[Movie Review] THE BURNING SEA
Courtesy Magnet Releasing
You would think with the planet already a disaster that disaster movies would have very little appeal. You would think…but you’d be wrong. Disaster movies are great but the problem is that most disaster films — here’s looking at you Hollywood — are just glorified action movies with a tornado or earthquake thrown in. The disaster aspect has been replaced with fast-paced car scenes, and The Rock trying to use his strength to do whatever The Rock does. I’m a glutton for punishment, so I watched the disaster flick THE BURNING SEA and, if a breath of fresh air exists in the disaster film genre, this is it.

THE BURNING SEA, also called Nordsjoen, was written by Harald Rosenløw-Eeg and Lars Gudmestad. It was directed by John Andreas Andersen and stars Kristine Kujath Thorp, Henrik Bjelland, Rolf Kristian Larsen, Anders Baasmo, Anneke von der Lippe, and Bjørn Floberg.

The story follows two researchers, Sofia and Arthur, who are called to a ship after an oil rig platform in the North Sea has collapsed. After finding a survivor with their submarine camera, they are forced to abandon the rescue after another disaster on the rig is triggered by a large crack on the seafloor. After viewing the footage, what they find is the beginning of a domino effect that will end in disaster. In an attempt to save lives, oil rigs are evacuated, but when Sofia’s boyfriend, Stian, is left on a collapsed rig, she and Arthur go in to save him. Unfortunately, the sea isn’t done fighting back yet,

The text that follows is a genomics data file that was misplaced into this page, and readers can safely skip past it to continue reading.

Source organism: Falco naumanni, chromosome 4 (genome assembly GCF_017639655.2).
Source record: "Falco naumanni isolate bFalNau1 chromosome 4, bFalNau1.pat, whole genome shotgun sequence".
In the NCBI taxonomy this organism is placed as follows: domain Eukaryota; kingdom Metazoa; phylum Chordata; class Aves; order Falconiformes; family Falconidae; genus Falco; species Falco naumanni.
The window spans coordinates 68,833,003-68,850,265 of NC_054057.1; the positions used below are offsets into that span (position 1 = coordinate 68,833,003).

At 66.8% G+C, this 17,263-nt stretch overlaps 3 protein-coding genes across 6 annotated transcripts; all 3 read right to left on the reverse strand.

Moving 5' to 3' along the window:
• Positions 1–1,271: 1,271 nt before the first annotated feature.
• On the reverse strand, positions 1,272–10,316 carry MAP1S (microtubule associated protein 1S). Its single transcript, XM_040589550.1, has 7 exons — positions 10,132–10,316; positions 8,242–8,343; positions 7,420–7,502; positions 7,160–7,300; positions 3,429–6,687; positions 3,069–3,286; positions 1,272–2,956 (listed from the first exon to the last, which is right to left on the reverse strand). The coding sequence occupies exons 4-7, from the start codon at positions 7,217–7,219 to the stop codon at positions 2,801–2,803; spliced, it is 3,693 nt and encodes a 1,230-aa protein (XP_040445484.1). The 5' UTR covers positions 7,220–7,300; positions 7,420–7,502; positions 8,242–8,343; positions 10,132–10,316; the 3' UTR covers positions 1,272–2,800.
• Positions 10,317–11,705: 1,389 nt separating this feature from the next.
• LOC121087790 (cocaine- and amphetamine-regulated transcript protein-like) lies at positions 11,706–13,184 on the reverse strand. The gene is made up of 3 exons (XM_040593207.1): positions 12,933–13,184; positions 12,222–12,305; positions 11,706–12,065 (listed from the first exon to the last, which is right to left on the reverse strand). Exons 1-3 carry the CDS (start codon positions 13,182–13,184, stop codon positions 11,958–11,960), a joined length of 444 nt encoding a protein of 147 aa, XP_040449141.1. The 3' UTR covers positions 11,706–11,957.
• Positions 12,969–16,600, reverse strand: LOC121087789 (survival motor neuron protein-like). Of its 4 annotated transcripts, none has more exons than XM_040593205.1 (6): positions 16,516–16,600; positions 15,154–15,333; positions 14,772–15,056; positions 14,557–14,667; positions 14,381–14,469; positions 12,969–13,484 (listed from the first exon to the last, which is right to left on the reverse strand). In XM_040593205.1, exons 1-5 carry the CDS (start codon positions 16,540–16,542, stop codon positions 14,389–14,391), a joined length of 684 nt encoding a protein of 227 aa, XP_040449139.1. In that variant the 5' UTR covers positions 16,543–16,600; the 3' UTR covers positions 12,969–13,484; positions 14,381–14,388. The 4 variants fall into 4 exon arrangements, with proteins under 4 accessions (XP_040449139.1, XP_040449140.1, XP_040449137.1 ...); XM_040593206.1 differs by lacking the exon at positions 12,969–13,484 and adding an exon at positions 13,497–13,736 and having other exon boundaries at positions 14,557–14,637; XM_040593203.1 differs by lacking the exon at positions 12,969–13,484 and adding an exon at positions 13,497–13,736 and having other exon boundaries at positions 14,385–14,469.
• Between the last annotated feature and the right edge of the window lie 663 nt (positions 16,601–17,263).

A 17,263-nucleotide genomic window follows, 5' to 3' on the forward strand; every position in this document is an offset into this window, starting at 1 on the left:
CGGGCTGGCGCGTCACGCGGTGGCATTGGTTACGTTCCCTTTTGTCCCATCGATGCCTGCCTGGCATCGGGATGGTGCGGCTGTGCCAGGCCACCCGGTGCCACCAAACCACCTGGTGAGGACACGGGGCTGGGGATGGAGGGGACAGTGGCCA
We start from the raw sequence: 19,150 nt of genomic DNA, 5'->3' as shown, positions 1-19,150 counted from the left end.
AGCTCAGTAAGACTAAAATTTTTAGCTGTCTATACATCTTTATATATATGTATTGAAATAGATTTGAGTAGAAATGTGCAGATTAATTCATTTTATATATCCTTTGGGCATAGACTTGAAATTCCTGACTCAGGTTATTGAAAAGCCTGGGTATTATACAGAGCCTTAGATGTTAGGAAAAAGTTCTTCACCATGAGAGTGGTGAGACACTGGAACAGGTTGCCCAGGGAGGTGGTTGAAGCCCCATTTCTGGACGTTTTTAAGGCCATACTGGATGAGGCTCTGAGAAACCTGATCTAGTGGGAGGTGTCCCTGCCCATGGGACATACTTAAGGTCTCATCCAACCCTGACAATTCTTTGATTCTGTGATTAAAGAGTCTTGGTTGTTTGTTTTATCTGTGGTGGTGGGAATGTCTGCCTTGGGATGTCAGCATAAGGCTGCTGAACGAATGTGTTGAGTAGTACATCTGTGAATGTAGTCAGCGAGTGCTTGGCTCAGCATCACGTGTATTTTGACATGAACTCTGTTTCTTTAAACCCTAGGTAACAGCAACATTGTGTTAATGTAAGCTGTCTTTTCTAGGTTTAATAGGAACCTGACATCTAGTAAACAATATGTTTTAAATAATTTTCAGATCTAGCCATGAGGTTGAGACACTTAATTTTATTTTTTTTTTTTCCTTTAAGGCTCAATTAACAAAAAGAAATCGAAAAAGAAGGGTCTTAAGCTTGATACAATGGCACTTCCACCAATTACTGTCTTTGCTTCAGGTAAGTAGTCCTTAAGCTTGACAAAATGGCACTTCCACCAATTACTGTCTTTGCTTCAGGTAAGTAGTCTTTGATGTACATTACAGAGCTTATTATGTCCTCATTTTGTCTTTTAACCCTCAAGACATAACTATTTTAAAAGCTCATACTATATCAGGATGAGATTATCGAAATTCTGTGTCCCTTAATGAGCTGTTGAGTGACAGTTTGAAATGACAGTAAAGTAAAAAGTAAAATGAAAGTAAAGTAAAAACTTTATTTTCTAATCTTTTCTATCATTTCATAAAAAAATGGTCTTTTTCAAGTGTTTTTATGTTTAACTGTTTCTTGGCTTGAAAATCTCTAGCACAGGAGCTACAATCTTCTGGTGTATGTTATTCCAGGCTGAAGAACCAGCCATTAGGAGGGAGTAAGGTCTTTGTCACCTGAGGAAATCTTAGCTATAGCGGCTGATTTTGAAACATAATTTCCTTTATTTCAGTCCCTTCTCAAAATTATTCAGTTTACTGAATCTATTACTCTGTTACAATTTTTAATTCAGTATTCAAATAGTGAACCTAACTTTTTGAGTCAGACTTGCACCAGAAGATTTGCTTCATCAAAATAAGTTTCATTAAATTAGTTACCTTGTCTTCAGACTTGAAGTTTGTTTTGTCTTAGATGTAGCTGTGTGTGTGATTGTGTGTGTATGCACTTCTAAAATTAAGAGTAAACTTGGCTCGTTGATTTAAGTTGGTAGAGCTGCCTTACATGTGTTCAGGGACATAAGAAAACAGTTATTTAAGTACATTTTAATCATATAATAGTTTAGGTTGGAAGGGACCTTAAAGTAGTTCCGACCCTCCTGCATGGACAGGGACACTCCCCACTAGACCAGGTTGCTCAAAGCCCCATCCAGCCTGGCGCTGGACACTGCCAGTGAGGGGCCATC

As long as you don’t mind subtitles, this may be one of the best movies you see this year. I wouldn’t call it a slow burn, as the first platform collapse occurs within the first 10-15 minutes of the film. From there, THE BURNING SEA runs at a steady clip. There aren’t any huge action sequences. There are no impossible jumps across long distances and the “near misses” that you always see in these movies comes off as realistic and heart-wrenching, not cheesy or cliche. The acting from literally everyone is phenomenal and it was nice to see the companies and government actually try to be active in preventing a disaster instead of just thinking about money and ignoring the science.

At first, I thought THE BURNING SEA was going to be a mockumentary type of film because of the introduction and the grittier way in which the movie is filmed. Even though it is filmed as standard fare, the film’s color grading is spectacular, giving it an eerie feeling and making it so you can almost feel the salt spray in your face. My favorite moment of the film, without giving too much away, is a scene where there is a temperature change for the actors, and the changes in the actors’ behaviors are subtle and so realistic that I wondered how much of the scene was purely acting.

If you can watch THE BURNING SEA, I highly recommend it. The pacing is steady. The story is eye-opening. The acting is incredible and it may become your favorite disaster film. This is definitely a movie to beat in 2022.

THE BURNING SEA will be available in theaters, On Demand, and Digital on February 25, 2022.

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